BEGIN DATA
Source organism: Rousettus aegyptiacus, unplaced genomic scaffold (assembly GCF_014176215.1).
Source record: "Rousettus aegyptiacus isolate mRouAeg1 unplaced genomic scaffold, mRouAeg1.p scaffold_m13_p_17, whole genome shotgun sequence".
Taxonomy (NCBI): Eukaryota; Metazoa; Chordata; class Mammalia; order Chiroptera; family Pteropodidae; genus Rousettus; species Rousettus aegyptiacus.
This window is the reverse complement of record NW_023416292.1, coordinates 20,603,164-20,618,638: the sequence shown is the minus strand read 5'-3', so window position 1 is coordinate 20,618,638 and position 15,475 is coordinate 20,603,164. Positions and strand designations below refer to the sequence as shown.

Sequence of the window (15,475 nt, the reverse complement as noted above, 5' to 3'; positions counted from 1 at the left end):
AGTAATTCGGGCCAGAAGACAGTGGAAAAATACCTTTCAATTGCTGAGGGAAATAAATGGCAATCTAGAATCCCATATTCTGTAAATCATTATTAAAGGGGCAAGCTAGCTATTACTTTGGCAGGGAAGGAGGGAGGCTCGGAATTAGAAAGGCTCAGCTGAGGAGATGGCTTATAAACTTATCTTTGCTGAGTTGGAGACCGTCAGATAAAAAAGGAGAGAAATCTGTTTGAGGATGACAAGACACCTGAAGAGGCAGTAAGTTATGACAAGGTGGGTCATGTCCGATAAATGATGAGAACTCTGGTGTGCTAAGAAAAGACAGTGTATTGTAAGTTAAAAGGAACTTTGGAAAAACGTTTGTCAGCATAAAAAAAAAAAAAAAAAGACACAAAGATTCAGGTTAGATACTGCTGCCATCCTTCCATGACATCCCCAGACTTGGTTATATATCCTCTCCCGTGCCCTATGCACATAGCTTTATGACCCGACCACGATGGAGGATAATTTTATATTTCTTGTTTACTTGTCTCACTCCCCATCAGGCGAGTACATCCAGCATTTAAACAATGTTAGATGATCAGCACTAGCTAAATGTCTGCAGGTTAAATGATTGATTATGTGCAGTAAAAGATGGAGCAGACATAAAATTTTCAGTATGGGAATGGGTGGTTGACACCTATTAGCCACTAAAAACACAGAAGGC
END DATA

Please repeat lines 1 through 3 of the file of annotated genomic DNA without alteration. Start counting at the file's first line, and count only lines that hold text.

Source organism: Rousettus aegyptiacus, unplaced genomic scaffold (assembly GCF_014176215.1).
Source record: "Rousettus aegyptiacus isolate mRouAeg1 unplaced genomic scaffold, mRouAeg1.p scaffold_m13_p_17, whole genome shotgun sequence".
Taxonomy (NCBI): Eukaryota; Metazoa; Chordata; class Mammalia; order Chiroptera; family Pteropodidae; genus Rousettus; species Rousettus aegyptiacus.